1.0 A Well-Developed Inventory Management System (poor)Firstly, Yatu Tea does not have a well-developed inventory management system in place. However, the company has a simple manual system in place for the management of company inventories which is in form of the first-in, first out method.
2.0 The Lack of Inventory Management ExpertsSecondly, a number of factors were identified that affects the management of inventories in the company, among which was the lack of inventory management experts or qualified personnel in the art of inventory management. The company currently does not employ people who are experts in the field of inventory management.

3.0 Damages of the Final Products and Raw MaterialsThirdly, it was also noted that the company sometimes experiences damages of the final product as well as raw materials, they lose close to 1500 Kilograms or 1.5tonnes which can be valued close K9000 annually. These damages were noted to have been as a result of the packaging system and inspection process of raw materials.
Purchase price 1Kg – K6.

Normal inventory losses=Purchase price per kilogram ×Quantity lostNIL = K6 ×1500 KilogramsNIL = K9000
Where:
NIL is equal to Normal inventory lossesAnnually, the quantity lost is about 1.5 tonnes or 1500kilograms.

Annually, the loss in Value amount to about K9,000
Since the value or rather the purchase price is valued at K6 per Kg.

Therefore, K6 * 1500 will amount to K9000 in inventory losses
Therefore, the implication of this is that the company gets to lose K9000 in inventory losses annually.

4.0 Delayed Material DeliveriesAnother issue that was brought to light was delayed material delivery. These delayed material deliveries were said to be caused by the suppliers since the raw materials are not locally supplied. Some of Yatu Tea’s main suppliers are from as far as Malawi, where Yatu Tea as a company is required to pay a fixed amount of $1000 for materials to be moved from Malawi to Chipata where in Zambia. Lastly, an additional cost of K3000 is paid for the materials to move from Chipata to Ndola.
This is done quarterly, meaning the amounts mentioned above are paid 3times:
Malawi – Chipata = $3000 annually (per year) and
Chipata – Ndola= K9000 Annually (per year).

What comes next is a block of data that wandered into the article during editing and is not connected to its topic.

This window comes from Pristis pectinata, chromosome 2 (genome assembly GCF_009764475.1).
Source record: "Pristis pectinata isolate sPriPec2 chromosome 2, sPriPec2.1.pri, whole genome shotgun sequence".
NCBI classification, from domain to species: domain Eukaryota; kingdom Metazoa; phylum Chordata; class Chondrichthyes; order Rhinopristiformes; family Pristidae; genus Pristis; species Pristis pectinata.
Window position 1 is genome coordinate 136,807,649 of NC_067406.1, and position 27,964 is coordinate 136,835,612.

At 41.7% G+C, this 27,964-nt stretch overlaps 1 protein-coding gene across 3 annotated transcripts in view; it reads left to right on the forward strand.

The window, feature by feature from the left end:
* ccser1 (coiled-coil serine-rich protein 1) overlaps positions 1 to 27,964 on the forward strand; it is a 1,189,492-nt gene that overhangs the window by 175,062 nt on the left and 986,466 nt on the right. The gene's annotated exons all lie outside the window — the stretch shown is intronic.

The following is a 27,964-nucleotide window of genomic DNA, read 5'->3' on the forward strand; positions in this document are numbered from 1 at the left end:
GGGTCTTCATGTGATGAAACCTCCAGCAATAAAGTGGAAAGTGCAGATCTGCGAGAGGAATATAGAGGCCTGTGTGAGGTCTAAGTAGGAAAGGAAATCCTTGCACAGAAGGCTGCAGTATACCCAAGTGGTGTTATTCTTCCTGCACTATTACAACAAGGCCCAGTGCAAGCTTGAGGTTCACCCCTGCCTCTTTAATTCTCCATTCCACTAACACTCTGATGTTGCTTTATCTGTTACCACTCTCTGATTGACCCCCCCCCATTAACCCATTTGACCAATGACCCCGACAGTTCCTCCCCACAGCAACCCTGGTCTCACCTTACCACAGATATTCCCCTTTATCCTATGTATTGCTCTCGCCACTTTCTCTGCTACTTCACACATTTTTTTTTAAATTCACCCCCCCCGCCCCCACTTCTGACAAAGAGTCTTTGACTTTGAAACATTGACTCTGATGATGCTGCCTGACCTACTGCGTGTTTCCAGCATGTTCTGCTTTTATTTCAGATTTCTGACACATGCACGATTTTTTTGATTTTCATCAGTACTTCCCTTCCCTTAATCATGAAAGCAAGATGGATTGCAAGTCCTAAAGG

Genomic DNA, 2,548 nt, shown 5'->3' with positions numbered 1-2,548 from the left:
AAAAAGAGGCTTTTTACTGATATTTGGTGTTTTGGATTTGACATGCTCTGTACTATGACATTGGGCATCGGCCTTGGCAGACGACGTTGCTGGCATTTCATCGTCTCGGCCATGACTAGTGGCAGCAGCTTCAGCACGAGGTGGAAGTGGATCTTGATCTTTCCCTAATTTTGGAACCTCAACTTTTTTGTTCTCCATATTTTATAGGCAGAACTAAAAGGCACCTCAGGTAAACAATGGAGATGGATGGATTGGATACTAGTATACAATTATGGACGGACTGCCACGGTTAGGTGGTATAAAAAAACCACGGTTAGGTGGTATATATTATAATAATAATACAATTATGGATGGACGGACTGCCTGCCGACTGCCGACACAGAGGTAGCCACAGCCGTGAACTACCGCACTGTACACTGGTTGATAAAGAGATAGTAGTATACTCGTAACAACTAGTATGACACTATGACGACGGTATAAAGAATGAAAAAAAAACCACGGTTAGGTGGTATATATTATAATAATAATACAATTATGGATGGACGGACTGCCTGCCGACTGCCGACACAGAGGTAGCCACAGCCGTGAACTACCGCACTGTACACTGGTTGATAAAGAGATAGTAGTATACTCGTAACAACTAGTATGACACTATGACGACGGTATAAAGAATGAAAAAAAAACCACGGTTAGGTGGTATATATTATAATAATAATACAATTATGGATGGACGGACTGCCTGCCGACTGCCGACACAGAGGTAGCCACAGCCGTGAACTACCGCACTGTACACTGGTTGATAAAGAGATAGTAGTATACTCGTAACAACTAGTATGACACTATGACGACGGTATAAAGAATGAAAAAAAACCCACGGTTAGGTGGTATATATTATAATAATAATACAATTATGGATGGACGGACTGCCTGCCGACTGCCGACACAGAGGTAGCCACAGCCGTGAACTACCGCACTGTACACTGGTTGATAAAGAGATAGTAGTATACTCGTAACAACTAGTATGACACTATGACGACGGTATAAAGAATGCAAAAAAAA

4.2.4 TO WHAT EXTENT HAS INVENTORY MANAGEMENT IMPACTED YATU FOODS COMPANY IN NDOLA, COPPERBELT ZAMBIA?1.0 Increase in the Production of TeaFirstly, according to the respondents, the aspect of Inventory Management has helped the company in the increase in the production of Tea. The output has been increasing as compared to the past years.

2.0 Increase in profitabilitySecondly, inventory management has impacted the company is through their profitability. They as a company have seen an increase in the number of profits they generate annually. It b can be estimated that the company’s profitability has grown from K 47, 047 in 2010 and K 51, 322 in 2015. Having a 9% growth rate in Profitability. This can be seen from the figure below.

Table 4.2.4.A Profits of Yatu Tea
Year Profits
2010 K 47, 047.38
2011 K 21, 532.18
2012 K 49, 707.13
2013 K 33, 847.02
2014 K 51, 322.77
Source: Author’s illustration from company’s records

4.2.5 Other Additional Information gathered:Costs the company incurred in the five years in relation to Transportation, Ordering, and Holding costs.
Table 4.2.5 A. Costs incurred in the last five years
Source: Author’s illustration from company’s records
Transportation Costs
Some of Yatu Tea’s main suppliers are from as far as Malawi, where Yatu Tea as a company is required to pay a fixed amount of $1000 for materials to be moved from Malawi to Chipata where in Zambia. Lastly, an additional cost of K3000 is paid for the materials to move from Chipata to Ndola
This is done quarterly, meaning the amounts mentioned above are paid 3times:
Malawi – Chipata = $3000 annually (per year) and
Chipata – Ndola= K9000 Annually (per year).

Ordering costs
These costs can be expressed in 3 components Purchasing, Clearance and Inspection costs. Annually, these costs combined amount to somewhere between K55,000 – K58,000.

Holding costs
These costs include three components Security, Electricity and insurance amounting to about K37000- K40000 per year.

Coming to the conclusion that total cost in the last 5 years was about K700,000 Having annual expenses of about K140,000 per year.

Cost of sales and sales in the past five years.

Table 4.2.5 B. Cost of sales
Year Cost of Sales
2010 K67,420
2011 K77,850
2012 K 45,000
2013 K45,000
2014 K45,000
Source: Author’s illustration from company’s records
Figure 4.2.5 A. Cost of sales

Source: Author’s illustration from company’s records
From 2012 to 2014 the company has tried to implement a standard rate at which its costs of sales should always be at, of about K40,000 – K45,000 annually as compared to 2010 which hadK67, 420and 2011 which hadK77,850 . Therefore, the costs of sales from 2012 to 2014 were estimated to about K135,000 in three years. Giving a total of K280,270 in the cost of sales last five years
Sales
Table 4.2.5 C. Sales
Year Sales
2010 K 1,451,015
2011 K 1,592,272
2012 K 1,155,000
2013 K 1,155,000
2014 K 1,155,000
Source: Author’s illustration from company’s records
Figure 4.2.5 B. Sales

Source: Author’s illustration from company’s records.